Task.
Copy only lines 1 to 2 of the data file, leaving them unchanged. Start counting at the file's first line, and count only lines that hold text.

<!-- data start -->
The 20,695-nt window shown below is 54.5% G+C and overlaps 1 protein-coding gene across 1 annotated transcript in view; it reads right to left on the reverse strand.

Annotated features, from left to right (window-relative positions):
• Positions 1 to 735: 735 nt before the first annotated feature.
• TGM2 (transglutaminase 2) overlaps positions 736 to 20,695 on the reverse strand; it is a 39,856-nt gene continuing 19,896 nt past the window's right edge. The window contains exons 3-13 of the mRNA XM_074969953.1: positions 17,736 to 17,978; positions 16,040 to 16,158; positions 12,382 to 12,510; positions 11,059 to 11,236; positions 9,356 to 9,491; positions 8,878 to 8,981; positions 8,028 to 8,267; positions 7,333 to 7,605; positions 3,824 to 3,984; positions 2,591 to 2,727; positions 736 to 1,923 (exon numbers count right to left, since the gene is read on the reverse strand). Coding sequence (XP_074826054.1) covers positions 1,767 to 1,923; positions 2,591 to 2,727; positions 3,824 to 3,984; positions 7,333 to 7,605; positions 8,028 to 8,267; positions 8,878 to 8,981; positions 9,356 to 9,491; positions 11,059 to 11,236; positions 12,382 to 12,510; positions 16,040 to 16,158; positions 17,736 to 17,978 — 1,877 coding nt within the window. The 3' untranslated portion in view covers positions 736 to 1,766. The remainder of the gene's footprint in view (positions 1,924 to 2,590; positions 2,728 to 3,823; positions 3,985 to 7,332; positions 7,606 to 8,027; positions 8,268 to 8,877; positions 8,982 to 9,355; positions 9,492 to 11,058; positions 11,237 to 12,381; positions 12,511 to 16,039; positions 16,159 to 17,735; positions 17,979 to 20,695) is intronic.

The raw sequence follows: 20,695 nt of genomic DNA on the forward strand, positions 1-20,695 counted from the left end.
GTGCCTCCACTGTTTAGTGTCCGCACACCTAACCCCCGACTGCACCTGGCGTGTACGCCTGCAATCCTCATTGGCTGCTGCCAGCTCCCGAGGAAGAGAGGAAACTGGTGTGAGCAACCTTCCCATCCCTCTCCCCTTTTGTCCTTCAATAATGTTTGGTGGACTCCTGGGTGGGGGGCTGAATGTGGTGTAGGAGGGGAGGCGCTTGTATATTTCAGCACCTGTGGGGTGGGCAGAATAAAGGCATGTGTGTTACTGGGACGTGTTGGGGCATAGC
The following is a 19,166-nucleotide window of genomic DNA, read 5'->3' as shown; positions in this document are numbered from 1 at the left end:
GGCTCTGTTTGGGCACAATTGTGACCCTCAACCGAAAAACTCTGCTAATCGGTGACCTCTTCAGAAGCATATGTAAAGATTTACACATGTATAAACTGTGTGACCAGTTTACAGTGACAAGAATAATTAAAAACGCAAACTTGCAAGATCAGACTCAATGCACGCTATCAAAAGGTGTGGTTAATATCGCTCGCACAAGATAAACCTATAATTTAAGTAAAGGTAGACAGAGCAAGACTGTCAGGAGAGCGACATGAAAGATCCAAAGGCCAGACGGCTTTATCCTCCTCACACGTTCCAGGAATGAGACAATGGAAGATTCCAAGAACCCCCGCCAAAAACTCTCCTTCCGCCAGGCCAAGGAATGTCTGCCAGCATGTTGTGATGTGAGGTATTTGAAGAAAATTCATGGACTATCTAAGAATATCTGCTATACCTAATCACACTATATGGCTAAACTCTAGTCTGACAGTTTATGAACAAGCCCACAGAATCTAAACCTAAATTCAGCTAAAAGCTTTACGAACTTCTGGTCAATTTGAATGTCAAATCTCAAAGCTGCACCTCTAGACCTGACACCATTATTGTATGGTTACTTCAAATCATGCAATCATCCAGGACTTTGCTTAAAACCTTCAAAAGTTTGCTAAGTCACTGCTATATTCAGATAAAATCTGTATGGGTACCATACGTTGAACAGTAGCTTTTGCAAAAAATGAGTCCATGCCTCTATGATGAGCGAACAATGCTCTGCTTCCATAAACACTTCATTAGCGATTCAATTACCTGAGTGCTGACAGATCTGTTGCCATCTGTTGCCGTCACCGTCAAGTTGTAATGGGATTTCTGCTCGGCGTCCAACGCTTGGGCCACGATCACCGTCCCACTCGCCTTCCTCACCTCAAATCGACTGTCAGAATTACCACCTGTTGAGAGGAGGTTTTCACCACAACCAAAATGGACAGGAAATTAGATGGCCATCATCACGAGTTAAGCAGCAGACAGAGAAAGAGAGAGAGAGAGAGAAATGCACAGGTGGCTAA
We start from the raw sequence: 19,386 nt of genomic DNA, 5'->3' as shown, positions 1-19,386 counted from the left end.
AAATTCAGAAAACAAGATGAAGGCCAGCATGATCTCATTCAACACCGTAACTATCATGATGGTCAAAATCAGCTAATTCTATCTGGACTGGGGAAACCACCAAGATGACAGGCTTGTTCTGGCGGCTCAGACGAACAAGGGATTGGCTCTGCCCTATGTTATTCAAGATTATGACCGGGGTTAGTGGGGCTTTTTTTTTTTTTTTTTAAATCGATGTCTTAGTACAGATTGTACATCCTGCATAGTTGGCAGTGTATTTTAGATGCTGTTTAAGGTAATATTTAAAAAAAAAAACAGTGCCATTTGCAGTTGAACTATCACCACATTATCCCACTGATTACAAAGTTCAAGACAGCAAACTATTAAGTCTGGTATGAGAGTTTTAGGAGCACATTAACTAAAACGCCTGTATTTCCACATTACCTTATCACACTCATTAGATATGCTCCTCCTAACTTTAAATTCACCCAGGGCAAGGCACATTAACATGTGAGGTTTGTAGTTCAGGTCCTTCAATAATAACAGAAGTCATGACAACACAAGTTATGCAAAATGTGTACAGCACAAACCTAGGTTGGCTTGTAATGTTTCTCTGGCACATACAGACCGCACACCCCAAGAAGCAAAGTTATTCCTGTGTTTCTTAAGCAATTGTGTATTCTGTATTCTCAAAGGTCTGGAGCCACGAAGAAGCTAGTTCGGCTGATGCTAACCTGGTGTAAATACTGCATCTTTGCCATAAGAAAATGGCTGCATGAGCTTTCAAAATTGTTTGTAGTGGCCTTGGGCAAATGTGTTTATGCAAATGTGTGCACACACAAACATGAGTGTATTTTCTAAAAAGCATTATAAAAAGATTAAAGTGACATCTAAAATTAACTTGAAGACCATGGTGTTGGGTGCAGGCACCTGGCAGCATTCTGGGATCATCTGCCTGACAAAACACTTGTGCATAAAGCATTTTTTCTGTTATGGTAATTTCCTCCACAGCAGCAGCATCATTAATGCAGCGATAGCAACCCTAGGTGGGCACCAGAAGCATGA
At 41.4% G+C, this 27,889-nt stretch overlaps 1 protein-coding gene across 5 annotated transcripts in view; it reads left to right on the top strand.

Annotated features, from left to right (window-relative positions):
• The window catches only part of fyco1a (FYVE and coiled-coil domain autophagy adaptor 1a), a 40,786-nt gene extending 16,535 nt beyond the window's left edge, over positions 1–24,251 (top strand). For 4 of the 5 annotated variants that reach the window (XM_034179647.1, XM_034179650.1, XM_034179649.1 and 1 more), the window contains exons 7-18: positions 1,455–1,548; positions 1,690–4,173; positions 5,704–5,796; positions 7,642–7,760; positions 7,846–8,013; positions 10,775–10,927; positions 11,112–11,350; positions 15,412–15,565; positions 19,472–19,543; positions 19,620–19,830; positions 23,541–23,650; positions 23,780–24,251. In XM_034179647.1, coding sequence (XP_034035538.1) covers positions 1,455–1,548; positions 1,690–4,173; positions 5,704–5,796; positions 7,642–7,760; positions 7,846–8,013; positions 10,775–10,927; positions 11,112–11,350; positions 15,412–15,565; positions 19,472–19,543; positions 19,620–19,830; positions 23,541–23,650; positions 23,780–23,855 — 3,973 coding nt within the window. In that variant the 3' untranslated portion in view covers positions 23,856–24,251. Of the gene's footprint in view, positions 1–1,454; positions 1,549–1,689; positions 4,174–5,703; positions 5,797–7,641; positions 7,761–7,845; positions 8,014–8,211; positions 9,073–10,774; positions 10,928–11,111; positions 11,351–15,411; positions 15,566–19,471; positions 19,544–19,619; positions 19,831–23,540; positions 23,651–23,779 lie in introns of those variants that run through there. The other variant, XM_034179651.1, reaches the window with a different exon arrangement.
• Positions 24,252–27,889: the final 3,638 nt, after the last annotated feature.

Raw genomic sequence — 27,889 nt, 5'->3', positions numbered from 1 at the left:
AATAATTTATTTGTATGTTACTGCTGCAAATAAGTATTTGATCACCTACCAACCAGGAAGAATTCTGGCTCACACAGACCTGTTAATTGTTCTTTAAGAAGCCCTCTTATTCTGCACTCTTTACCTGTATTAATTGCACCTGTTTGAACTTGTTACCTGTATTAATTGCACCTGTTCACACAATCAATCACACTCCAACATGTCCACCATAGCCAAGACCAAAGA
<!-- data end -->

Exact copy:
The 20,695-nt window shown below is 54.5% G+C and overlaps 1 protein-coding gene across 1 annotated transcript in view; it reads right to left on the reverse strand.

Annotated features, from left to right (window-relative positions):